PhotoAt Tesla’s annual meeting on Tuesday, CEO Elon Musk shared that his company will be producing 500 Model 3 sedans per day as it works to achieve its target of producing 5,000 vehicles per week by  the end of this month. Musk noted that it is “extremely likely” the car maker will reach this goal.

Following the announcement, Tesla shares rose nearly four percent this morning.

The company has experienced issues producing Model 3s recently because of production bottlenecks, despite Musk telling investors on Tuesday that the capability is there to crank out 3,500 Model 3s per week.

“The Model 3 ramp is understandably the central focus for investors as the company works to increase production,” Baird Equity Research Analyst Ben Kallo said in a research note.

Out of 27 analysts covering the stock today, the average price target was $289, and it was trading for $301.50 this morning. Additionally, nine of the 27 analysts have a “buy” or higher rating for the company, 10 give a “hold” rating, and eight have a “sell” or lower rating.

Setbacks for the Model 3

Along with the aforementioned production bottlenecks, Tesla has recently experienced financial troubles and a myriad of other issues with its Model 3 production.

The company has failed to meet its own production goals consistently through the first six months of 2018, slowly pushing back Musk’s projected numbers for the company. Last July, the CEO claimed Tesla would be pushing out 20,000 Model 3s per month by December. Musk decreased that projection to 2,500 per week by the beginning of this year; however, by the end of the first quarter, the company reported a peak of 2,270 cars per week.

According to Musk, delays were due to a supplier that “really dropped the ball” at the Nevada Gigafactory, as well as faulty parts that had to come off the line and several fires at Tesla’s California paint factory.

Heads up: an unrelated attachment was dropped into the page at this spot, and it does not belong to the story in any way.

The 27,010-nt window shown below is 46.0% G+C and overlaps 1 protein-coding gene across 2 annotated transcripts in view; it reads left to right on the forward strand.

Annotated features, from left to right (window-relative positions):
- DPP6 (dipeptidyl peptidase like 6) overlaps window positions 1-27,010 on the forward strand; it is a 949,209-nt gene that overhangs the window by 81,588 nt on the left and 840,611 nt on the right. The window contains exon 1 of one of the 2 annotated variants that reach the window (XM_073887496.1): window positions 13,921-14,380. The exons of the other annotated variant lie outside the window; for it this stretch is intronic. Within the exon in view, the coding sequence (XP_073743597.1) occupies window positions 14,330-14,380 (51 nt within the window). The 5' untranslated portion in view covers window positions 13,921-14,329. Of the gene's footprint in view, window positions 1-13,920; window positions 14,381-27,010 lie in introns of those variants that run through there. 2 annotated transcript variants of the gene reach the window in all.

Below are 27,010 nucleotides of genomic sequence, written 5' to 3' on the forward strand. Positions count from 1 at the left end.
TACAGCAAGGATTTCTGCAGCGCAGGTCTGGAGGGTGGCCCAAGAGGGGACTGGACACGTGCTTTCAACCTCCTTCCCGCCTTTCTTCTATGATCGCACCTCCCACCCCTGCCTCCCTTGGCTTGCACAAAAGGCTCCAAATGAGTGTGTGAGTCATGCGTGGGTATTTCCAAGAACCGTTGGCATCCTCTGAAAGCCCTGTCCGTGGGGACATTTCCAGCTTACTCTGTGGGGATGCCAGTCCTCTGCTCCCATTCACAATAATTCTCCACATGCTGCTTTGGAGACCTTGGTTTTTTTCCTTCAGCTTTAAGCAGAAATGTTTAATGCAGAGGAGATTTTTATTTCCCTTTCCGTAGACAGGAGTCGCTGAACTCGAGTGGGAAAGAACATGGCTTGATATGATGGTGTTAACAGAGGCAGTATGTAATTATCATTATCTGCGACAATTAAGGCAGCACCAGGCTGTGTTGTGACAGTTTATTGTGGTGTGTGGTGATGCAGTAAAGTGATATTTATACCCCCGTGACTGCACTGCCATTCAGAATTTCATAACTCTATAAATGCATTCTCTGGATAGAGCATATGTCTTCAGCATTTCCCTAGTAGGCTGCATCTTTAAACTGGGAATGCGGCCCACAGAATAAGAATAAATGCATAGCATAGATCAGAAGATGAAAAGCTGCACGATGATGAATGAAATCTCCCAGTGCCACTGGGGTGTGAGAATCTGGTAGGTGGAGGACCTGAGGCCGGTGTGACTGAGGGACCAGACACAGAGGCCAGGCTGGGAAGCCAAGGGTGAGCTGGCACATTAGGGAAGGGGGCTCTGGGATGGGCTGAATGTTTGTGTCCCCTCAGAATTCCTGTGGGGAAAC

Recent troubles

Tesla’s Model 3 also made news recently after the company refunded nearly a quarter of prospective customers who had put down a deposit on the car.

Tesla had been marketing the Model 3 as a car for the masses, with its starting price at $35,000 -- a mere fraction of the nearly $100,000 consumers pay for the Model X or S. However, when the company began collecting $1,000 deposits from customers interested in the Model 3, production had yet to start. Now, with over half a million customers that have left deposits, Tesla workers can’t meet the rigorous demands for the vehicle.

As of April, Tesla had delivered just over 8,000 Model 3s, and none were sold for the initial price of $35,000. Instead, the cars were in the $50,000 range due to the company prioritizing orders for more expensive upgrades.

Looking to the future

Despite recent issues, Musk was confident on Tuesday that the Model 3 vehicles -- and Tesla as a company -- are heading into the rest of 2018 on better footing.

In addition to pushing the Model 3 back towards its production goals, Musk shared that the car will be available for test drives in “almost all stores in North America by the end of next month.”

Musk also promised that Tesla will be making the base model of the Model 3, which will be available to consumers by the first quarter of 2019.


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